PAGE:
such as combating climate change, clean energy, artificial intelligence, robotics, big data analysis, etc. is essential for Europe’s future sustainable growth and cohesion. The Programme can make a meaningful contribution by stimulating
innovation and bridging Europe’s knowledge, skills and competences gap. EU businesses need to become more competitive through talent and innovation. This investment in knowledge, skills and competences will benefit individuals, institutions,
organisations and society as a whole by contributing to sustainable growth and ensuring equity, prosperity and social inclusion in Europe and beyond.
Another challenge relates to the Europe-wide trends of limited participation in democratic life and low levels of knowledge and awareness about European matters and their impact on the lives of all European citizens. Many people are
reluctant, or face difficulties, in actively engaging and participating in their communities or in the European Union’s political and social life. Strengthening European identity and the participation of young people in democratic
processes is of paramount importance for the European Union’s future. This issue can also be targeted through non-formal learning activities, which aim at enhancing the skills and competences of young people as well as their active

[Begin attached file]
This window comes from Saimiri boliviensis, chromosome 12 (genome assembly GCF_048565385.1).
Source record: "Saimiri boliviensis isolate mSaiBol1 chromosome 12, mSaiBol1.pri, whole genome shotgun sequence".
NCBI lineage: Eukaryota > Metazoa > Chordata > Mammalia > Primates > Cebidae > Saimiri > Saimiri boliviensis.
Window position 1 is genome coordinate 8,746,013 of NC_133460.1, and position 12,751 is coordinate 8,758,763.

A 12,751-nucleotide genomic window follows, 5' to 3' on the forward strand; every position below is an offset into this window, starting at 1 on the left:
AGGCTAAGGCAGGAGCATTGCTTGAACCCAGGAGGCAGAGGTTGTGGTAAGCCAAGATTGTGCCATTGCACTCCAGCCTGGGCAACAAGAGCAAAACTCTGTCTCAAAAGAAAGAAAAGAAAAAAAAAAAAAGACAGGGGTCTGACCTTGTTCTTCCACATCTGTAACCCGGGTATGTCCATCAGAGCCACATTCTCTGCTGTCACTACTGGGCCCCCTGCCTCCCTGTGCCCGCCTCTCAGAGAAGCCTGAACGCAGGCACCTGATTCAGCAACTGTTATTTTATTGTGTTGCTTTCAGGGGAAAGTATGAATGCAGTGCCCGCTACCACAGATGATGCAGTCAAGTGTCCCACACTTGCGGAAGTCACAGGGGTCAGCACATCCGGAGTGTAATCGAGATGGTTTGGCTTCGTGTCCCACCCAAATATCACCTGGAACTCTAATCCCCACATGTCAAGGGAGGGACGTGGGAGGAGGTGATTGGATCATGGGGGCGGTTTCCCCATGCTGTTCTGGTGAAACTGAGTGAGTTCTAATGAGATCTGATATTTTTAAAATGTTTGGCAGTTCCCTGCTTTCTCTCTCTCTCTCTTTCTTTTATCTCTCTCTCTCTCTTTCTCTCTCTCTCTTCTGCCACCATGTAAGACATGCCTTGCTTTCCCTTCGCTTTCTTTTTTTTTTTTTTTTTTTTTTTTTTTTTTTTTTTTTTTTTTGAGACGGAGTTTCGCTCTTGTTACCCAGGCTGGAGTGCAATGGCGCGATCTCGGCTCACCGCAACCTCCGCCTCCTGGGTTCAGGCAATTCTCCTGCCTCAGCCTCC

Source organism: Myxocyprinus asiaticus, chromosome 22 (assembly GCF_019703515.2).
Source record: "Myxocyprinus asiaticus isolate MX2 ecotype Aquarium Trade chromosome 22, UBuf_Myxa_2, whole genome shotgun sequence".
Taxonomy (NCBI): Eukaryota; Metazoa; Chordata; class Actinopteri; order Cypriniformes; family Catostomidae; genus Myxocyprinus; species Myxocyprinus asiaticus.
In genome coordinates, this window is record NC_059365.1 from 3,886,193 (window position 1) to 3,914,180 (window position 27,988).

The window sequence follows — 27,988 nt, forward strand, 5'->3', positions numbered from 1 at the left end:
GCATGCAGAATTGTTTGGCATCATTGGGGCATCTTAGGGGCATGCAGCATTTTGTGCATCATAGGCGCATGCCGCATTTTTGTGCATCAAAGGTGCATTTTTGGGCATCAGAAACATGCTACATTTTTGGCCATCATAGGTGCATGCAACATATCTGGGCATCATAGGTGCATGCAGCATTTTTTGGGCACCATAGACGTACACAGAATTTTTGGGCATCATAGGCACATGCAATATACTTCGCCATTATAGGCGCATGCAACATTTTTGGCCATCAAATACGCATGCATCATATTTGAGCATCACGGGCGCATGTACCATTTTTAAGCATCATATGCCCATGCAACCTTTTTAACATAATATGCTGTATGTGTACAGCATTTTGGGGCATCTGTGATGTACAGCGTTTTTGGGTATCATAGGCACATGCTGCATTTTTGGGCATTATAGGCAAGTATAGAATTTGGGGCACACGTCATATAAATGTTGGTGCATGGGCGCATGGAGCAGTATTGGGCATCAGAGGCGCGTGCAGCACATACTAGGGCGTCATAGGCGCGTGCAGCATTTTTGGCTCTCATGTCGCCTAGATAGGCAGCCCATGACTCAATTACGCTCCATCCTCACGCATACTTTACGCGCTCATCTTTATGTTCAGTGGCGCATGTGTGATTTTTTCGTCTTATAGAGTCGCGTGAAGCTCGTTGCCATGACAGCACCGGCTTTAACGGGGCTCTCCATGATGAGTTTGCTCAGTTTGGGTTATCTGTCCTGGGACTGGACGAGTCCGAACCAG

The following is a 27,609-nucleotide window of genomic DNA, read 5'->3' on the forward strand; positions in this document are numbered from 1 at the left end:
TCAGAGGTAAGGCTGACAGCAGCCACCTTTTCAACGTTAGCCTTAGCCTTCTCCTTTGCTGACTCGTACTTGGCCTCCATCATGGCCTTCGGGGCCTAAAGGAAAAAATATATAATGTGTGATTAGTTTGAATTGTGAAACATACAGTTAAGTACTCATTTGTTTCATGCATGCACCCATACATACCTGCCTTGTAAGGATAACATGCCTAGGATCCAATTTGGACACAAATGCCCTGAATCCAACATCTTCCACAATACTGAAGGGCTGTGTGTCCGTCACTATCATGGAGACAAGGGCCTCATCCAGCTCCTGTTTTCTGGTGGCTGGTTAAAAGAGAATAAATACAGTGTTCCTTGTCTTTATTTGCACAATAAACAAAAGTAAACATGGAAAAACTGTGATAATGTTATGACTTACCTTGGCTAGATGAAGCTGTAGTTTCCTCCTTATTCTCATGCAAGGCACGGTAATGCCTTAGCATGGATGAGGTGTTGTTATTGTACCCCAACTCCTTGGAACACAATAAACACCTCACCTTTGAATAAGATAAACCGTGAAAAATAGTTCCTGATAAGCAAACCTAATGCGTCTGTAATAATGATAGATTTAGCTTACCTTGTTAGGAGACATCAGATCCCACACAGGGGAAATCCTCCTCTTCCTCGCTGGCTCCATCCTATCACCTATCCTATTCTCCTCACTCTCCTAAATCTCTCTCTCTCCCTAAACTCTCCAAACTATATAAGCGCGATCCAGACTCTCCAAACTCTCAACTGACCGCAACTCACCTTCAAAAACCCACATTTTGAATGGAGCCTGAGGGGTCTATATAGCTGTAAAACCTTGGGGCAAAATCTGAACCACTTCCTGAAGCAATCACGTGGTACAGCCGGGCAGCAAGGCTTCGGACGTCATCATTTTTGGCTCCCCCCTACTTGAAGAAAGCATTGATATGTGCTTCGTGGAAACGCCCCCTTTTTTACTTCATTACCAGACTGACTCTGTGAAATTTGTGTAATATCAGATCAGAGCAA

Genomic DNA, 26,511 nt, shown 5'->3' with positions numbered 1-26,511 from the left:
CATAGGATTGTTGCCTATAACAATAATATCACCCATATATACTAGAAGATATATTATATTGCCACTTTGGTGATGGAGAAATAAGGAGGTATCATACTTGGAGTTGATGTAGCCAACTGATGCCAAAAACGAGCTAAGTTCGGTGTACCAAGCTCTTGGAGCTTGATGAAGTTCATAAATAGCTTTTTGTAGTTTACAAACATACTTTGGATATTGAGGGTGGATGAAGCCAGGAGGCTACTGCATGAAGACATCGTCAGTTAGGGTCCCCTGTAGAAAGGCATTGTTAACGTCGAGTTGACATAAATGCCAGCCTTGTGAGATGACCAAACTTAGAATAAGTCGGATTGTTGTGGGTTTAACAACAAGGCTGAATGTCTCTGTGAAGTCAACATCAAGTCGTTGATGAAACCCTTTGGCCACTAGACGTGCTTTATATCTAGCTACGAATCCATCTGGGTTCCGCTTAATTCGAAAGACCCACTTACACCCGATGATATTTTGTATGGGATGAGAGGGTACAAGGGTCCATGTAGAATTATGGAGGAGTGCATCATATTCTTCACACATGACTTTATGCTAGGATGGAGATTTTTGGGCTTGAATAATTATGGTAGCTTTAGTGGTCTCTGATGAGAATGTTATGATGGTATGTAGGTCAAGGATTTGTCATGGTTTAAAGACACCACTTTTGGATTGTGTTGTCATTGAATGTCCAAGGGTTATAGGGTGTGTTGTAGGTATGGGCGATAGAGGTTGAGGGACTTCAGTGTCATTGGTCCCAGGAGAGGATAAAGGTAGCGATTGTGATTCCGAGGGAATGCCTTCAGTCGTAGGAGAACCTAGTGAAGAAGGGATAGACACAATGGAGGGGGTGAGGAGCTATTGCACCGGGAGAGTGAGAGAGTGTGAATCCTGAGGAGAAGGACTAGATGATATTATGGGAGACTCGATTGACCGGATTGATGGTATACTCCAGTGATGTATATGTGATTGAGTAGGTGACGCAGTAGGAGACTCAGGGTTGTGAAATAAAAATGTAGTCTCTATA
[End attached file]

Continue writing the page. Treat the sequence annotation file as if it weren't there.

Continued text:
In line with the European Union’s priorities in making sustainable its economy, projects should be designed in an eco-friendly manner and should incorporate green practices in all facets. Organisations and participants involved should
have an environmental-friendly approach when designing their projects, which will encourage them to discuss and learn about environmental issues, make them think about what can be done at their level and help them come up with alternative
greener ways of implementing their activities.
Supporting and facilitating the transnational and international cooperation between organisations in the fields of education, training, youth and sport is essential to empowering people with more key competences, reducing early school
leaving and recognising competences acquired through formal, informal and non-formal learning. It facilitates the circulation of ideas and the transmission of best practices and expertise and the development of digital capabilities
thus contributing to a high quality education while strengthening social cohesion. The Erasmus+ Programme is one of the European Union’s most visible success stories. It builds on the achievements of more than 30 years of European
programmes in the fields of education, training, youth and sport, covering both an intra-European as well as an international partnerships dimension.
The Erasmus+ Programme Guide is drafted in accordance with the Erasmus+ annual Work Programmes adopted by the European Commission, and therefore may be revised to reflect the priorities and lines of action defined. The implementation
of this Guide is also subject to the availability of the appropriations provided for in the draft budget after the adoption of the budget for the year by the EU Budgetary Authority or as provided for in the system of provisional